It was the last Grand-Prix in Lyon on the 4th of July 1914, before the first world war started on the 1st of August. It was a show of strength between the French manufacturers and Daimler. It ended in a triple victory for Daimler with the Mercedes GPs driven by Christian Lautenschlager, Louis Wagner and Otto Salzer, by the way, this was the first triple since the founding of Grand-Prix racing in 1906.
Max Sailer, the fourth Mercedes driver, led from the start with a fastest lap time average of 112 km/h, however, due to engine damage, he had to retire on the sixth lap. At that time, each car carried the driver and a passenger. The latter were not mentioned in the rankings.
The fifth car was driven by Theodore Pilette, the Belgian Mercedes importer. He retired on the fourth lap, also with engine damage. A good natured 4,5 litres of capacity but coupled with a sluggish operation, had to be managed. Only Peugeot, Delage and Fiat already had four-wheel braking. The limiting of the cubic capacity to 4,5 litres ended the era of the enormous capacities of over 20 litres.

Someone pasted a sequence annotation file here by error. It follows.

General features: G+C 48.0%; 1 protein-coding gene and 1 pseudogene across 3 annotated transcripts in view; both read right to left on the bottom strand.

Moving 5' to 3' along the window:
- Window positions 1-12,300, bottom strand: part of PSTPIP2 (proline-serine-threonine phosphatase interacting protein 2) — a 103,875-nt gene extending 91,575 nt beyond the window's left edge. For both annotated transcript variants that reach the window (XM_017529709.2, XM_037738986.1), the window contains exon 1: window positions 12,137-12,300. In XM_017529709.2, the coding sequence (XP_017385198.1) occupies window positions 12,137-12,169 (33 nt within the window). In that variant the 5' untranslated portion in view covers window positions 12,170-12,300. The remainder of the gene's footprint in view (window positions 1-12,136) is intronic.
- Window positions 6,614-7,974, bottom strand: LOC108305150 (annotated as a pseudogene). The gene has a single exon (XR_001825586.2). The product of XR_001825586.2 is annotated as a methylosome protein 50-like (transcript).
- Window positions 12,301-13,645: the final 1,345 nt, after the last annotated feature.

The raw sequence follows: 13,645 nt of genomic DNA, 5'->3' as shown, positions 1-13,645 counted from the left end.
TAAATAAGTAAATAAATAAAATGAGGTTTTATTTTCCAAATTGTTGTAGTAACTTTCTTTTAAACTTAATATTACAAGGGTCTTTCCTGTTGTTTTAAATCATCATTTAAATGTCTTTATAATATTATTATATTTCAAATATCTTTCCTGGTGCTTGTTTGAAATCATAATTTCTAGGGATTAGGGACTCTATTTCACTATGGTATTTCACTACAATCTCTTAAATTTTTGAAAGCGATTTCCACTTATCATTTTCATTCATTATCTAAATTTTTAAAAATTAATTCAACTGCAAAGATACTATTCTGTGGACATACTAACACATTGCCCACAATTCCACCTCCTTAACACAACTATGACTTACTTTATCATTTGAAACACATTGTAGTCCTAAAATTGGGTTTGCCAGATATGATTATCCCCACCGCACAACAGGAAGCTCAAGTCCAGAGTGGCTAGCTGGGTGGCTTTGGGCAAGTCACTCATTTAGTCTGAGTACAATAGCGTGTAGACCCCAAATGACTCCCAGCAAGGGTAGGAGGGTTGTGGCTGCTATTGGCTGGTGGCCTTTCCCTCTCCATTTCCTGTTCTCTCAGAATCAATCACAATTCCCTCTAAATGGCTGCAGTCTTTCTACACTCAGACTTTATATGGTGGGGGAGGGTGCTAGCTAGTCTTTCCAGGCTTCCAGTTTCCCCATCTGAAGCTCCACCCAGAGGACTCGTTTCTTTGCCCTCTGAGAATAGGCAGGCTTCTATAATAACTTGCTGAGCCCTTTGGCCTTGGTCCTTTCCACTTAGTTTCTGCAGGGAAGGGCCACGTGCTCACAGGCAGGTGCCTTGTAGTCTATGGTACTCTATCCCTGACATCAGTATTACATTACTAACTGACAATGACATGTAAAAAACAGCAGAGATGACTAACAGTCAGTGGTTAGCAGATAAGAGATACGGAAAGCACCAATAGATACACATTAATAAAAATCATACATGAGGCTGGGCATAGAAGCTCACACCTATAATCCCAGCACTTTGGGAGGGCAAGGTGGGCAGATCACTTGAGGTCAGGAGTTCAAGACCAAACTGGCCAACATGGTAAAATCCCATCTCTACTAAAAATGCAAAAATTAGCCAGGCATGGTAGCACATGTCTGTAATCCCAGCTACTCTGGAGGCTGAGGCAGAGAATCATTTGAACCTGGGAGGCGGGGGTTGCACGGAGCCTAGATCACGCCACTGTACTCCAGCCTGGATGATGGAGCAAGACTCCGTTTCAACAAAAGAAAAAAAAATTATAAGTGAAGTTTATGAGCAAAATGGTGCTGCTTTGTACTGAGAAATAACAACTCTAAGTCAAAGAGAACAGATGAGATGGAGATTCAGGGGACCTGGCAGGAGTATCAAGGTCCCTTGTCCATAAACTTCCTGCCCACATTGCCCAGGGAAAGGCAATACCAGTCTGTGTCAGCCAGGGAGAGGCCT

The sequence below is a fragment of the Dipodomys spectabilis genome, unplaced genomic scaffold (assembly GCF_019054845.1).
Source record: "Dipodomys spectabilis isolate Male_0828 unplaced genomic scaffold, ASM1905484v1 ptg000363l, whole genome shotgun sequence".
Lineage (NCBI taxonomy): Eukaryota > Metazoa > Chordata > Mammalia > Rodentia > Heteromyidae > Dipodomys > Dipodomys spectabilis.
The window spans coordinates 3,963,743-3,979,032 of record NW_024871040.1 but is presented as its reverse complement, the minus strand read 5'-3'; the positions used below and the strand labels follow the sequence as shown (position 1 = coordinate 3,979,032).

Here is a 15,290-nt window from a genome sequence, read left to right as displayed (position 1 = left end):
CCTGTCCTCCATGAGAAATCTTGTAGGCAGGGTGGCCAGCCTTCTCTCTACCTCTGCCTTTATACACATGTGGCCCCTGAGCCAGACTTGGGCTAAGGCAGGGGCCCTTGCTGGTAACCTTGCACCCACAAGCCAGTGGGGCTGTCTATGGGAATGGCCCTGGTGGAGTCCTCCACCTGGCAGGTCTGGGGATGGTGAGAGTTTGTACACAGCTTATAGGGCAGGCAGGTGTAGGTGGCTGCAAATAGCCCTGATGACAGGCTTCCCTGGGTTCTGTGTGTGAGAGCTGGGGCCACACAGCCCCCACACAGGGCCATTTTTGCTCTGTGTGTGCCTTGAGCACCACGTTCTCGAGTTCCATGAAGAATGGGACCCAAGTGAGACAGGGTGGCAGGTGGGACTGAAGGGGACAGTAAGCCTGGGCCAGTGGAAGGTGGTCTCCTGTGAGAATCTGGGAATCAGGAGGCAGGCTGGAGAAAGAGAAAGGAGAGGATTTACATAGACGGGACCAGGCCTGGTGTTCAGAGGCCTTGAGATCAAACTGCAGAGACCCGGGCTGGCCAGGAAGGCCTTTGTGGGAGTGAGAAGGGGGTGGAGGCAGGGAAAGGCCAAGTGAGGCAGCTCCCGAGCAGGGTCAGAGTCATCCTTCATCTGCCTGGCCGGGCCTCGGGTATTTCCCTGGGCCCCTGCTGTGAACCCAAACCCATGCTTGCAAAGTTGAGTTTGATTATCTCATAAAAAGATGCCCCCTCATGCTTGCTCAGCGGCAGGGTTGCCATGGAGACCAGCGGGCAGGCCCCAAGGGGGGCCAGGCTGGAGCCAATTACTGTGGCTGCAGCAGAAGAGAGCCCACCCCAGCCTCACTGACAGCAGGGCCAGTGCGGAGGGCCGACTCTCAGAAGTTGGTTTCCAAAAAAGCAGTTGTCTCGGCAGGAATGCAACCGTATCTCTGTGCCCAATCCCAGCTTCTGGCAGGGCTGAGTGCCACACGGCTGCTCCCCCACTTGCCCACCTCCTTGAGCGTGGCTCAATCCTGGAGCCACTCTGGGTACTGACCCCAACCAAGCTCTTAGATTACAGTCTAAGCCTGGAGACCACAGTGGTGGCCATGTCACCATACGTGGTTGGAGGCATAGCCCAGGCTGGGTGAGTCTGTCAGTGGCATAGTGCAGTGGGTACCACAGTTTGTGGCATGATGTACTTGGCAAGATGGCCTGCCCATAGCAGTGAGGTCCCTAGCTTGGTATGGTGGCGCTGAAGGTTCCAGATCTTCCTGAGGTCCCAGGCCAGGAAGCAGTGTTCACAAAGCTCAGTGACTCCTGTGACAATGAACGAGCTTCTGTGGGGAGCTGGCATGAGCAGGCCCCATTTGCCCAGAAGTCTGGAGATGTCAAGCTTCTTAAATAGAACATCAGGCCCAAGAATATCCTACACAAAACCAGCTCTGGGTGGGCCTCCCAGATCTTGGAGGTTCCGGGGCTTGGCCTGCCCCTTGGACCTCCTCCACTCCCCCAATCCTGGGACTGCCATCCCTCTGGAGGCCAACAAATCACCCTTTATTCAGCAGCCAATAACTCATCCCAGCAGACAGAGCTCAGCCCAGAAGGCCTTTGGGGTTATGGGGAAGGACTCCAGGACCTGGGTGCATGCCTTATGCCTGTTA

Despite the first world war having started, the car continued its career in the United States, who only took part in the war in 1917. There it gathered numerous racing victories. Perhaps the most important one, was winning the 1915 Indianapolis 500. Also after the war it continued its career in this manner until 1922. 08/14